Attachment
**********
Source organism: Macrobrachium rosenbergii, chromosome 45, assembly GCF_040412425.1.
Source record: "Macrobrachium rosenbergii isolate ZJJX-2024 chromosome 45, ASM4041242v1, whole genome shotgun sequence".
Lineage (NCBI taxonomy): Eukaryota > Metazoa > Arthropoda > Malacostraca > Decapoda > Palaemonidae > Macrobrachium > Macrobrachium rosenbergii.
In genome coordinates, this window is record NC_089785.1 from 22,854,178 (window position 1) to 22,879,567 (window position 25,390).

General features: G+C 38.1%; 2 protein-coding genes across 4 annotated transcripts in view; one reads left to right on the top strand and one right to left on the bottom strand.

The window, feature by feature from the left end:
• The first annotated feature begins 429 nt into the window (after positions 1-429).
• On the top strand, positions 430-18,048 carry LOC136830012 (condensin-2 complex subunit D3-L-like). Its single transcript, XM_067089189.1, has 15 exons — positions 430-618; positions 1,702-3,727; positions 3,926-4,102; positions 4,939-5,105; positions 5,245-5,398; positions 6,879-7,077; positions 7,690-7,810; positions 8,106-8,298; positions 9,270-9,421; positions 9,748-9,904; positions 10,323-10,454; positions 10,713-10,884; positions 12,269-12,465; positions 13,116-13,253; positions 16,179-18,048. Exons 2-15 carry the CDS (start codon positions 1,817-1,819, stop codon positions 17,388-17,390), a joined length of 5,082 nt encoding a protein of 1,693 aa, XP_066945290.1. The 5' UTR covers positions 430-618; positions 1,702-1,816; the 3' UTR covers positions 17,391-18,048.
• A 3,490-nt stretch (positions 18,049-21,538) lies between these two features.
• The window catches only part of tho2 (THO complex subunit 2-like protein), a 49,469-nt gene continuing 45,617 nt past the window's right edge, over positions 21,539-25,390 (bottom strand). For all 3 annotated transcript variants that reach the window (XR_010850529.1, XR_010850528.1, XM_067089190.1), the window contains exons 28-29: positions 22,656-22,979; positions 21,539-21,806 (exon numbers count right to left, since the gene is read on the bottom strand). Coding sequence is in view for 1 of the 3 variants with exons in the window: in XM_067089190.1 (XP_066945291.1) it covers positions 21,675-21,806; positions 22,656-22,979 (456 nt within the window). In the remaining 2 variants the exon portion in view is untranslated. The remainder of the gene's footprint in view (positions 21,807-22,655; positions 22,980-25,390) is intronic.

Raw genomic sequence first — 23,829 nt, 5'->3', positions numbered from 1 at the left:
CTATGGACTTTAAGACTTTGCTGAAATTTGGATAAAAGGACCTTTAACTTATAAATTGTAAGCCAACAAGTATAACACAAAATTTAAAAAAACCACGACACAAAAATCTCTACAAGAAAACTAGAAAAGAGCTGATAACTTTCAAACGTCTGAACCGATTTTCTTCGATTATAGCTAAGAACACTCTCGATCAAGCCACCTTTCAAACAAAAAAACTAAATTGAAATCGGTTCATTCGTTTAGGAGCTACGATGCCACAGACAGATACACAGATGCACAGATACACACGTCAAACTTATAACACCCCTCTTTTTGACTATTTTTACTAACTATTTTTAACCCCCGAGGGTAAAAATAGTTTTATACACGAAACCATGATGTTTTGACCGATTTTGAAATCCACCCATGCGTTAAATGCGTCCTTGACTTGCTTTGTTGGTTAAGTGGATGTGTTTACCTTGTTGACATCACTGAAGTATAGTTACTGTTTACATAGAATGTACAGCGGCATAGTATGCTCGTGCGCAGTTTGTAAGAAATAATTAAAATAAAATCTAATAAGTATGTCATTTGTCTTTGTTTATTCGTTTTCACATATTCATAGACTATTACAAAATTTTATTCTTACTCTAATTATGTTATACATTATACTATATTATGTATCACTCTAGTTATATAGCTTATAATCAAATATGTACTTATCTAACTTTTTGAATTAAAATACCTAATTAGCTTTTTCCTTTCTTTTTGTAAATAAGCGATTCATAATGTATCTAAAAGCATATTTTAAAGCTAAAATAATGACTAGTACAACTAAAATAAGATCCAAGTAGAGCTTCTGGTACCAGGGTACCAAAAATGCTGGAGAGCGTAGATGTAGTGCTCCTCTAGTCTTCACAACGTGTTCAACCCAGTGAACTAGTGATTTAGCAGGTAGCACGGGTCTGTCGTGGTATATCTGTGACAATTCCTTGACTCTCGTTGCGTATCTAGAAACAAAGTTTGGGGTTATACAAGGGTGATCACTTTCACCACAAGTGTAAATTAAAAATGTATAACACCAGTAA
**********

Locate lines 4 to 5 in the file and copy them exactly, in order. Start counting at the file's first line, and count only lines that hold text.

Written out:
In genome coordinates, this window is record NC_089785.1 from 22,854,178 (window position 1) to 22,879,567 (window position 25,390).

General features: G+C 38.1%; 2 protein-coding genes across 4 annotated transcripts in view; one reads left to right on the top strand and one right to left on the bottom strand.